• Michael Bugeja

MARC STORACE: IN HIS OWN WORDS #1


Rockestra is back and, as with every passing edition, this year's concert is being touted as the rockiest yet. Not only will the show include, as has become the norm, some of the local scene's best-known pop, rock and metal artists, it will also feature Krokus frontman Marc Storace, without any doubt Malta's biggest rock export to date. His voice rocked the Alhambra in the 70s, shook Valletta's Power Station in 2006 and reverberated around Paceville's Sky Club in 2010, and this month, that same voice will at last be echoing throughout the MFCC when he steps onstage to join the ROCKESTRA team for another unforgettable night of solid live music on Saturday!

In my interview with Marc Storace five years ago, I had commented that despite having lived away from Malta for over four decades, he had lost none of his Maltese character. This still rings very true, further to which he still remembers very well where he came from too, as you will find out in this exclusive three-part series of posts penned by Marc Storace himself about his life in music and more. "Hope you like the answers", he told me, adding "I thought I'd write down all I could remember while I still can...LOL!"

IN THE BEGINNING...

My inspiration to start singing came from Paul McCartney. The Beatles' bass player, singer and songwriter also inspired me to want to join a band. I used to sing a lot of Beatles songs years before joining my first band and I remember thinking of buying a bass guitar too. Then one day I connected with a neighbourhood band, thinking I could try out their bass guitar as I had never played one before, but it turned out that their bass player was left-handed - just my luck! So I practiced some boogies on the fat strings of his brother's lead guitar instead and sang the odd song with them just for the fun of it. This went on for a little while until one day their singer got sick ahead of an imminent Saturday night gig. Suddenly all eyes turned on me! Marc, will you do it? I loved singing and knew most of their songs by heart, so I didn't refuse.

At that early stage the band was called The Icicles, and they rehearsed in the basement which today is Piccolo Padre restaurant near the Balluta church. The basement lies beneath the house where the Bernard brothers lived with their music-loving family. Mrs Bernard cooked the best cuppa tea served with crunchy Maltese bread toast. Albert played a Black Bison lead guitar and Anthony played a left-handed Hohner bass-guitar. Anthony also played an impressive version of The Moonlight Sonata on the family Grand Piano. Phillip Carabott played a set of Premier (or was it Pearl?) drums, and Malcolm Lowell played a George Harrison Rickenbäcker Rhythym Guitar. A room with a seaview and no neighbours to disturb, except the doctor living next door who complained whenever his night calls deprived him of sleep; what more could one wish for? We rehearsed a few times during that week and that Saturday night played in someone's big living room for a whole bunch of happy-go-lucky teenagers with nothing but fun on their minds! So, as Big Al would typically put it, my vocal chords got publicly de-virginised at a birthday party in an apartment in Balluta Buildings when I was just 14 years old!

When Philip left, The Icicles brought in Joe Burlo on drums and we played various old and new chart hits, songs by Wilson Pickett, Otis Redding, The Beatles, Rolling Stones, The Animals, The Troggs, Bee Gees, The Kinks, Jimi Hendrix and lots more. Later we changed our name to Stonehenge Union and added a fifth member, Joey Chircop, who had a Vox Continental keyboard and also sang backing vocals. A year later Joey was asked to join The Boys, and a few months later he called to tell me they wanted me in the band too, so that's how it went.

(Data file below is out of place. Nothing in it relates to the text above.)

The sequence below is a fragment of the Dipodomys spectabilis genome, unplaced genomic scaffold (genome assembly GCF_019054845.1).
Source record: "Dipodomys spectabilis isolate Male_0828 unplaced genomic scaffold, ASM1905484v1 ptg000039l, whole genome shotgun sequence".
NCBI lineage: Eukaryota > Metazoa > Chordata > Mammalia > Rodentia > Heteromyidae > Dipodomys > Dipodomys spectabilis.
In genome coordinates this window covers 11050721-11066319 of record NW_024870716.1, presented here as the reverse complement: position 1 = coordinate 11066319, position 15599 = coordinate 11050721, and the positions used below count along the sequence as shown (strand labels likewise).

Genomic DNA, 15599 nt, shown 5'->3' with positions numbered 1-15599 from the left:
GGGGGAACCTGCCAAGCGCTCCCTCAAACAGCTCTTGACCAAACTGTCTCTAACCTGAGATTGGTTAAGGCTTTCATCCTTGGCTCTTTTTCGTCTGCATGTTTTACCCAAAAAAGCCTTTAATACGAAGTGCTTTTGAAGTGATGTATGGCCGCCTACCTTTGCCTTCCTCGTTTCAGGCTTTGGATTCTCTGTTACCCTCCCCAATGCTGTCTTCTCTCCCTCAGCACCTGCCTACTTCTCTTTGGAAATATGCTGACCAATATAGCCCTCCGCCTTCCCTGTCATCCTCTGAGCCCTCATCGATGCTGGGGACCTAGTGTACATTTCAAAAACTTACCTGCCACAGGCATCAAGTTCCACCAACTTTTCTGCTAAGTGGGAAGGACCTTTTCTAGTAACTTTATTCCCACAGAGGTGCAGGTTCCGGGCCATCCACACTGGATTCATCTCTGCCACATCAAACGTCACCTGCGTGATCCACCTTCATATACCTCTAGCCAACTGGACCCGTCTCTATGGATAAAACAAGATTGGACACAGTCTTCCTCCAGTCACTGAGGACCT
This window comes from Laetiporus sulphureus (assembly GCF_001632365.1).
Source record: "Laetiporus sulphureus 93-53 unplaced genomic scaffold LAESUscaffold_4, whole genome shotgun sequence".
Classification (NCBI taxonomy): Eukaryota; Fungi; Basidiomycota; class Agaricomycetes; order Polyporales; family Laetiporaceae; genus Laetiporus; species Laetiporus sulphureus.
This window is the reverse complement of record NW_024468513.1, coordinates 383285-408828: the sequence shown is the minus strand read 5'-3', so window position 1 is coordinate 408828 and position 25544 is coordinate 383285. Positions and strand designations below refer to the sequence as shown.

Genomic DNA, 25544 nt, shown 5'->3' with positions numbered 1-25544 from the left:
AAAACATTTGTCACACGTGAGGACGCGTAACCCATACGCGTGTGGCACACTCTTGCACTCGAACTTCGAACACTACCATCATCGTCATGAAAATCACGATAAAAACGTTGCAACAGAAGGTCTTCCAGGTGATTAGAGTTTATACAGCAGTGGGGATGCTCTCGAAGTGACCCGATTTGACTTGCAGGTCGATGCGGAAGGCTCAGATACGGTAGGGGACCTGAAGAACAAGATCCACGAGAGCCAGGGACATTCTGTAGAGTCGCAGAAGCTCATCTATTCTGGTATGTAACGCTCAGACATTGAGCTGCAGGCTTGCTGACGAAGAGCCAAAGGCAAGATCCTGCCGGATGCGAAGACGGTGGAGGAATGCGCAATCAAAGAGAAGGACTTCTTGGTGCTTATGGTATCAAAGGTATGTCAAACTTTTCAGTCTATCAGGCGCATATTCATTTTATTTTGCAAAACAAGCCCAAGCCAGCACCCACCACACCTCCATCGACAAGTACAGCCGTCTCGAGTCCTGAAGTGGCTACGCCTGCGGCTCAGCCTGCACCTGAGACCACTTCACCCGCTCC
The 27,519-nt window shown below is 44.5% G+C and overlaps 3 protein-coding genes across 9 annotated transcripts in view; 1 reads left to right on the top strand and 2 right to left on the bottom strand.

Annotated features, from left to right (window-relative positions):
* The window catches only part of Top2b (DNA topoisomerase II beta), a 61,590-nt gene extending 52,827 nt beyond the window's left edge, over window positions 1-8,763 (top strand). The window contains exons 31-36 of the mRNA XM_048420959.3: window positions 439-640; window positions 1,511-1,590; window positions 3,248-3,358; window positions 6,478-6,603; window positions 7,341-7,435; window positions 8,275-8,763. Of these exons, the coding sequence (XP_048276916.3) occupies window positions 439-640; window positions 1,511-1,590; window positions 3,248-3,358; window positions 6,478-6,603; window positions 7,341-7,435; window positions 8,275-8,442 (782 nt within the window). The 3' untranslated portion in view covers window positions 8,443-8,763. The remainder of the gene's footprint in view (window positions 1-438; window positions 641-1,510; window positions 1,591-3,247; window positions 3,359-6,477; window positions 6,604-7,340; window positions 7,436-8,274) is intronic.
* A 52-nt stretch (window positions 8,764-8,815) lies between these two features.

A couple of weeks later I joined The Boys, with Godwin Borg on drums, Tony Farrugia on bass, Cliff D'Ugo on lead guitar and of course Joey Chircop on keyboards. We played all the latest hits and we updated our repertoire very often. All the members did great backing vocals, which made our songs sound better and we experienced a steady increase in popularity for a few years. Things got more colourful as the Flower Power movement took over and we added songs from the musical HAIR. By the time Woodstock arrived, Godwin and Tony had left and were replaced by Joe 'Peace' Camilleri on drums and Albert Buttigieg on bass.

We added almost the whole of The Beatles' Abbey Road album to our set and packed out the Polytechnic. Phillip Said and Tony Agius eventually replaced Joe and Cliff, following which we surprised everyone by switching our name to Cinnamon Hades and adding harder rock songs by the likes of Led Zeppelin, Black Sabbath, Deep Purple and The Who to our set. Commercially, this wasn't a good move since the majority of our fans were far from ready for Hard Rock. Luckily we still had many underground rock followers, mostly Maltese students and many children of the British Forces families who were stationed here. Then, one rainy October night, I caught that blessed plane to London, and the rest is history...

Read the second part of this feature on Tuesday, September 8!

Rockestra will be held on Saturday, September 12. Doors open at 7pm, with an opening performance from Strummin' Live followed by the main event. General standing area tickets cost €15 and are available online at www.ooii.com.mt. This year, in collaboration with Hard Rock Malta, official Rockestra t-shirts are also available. All proceeds go to the Malta Community Chest Fund.

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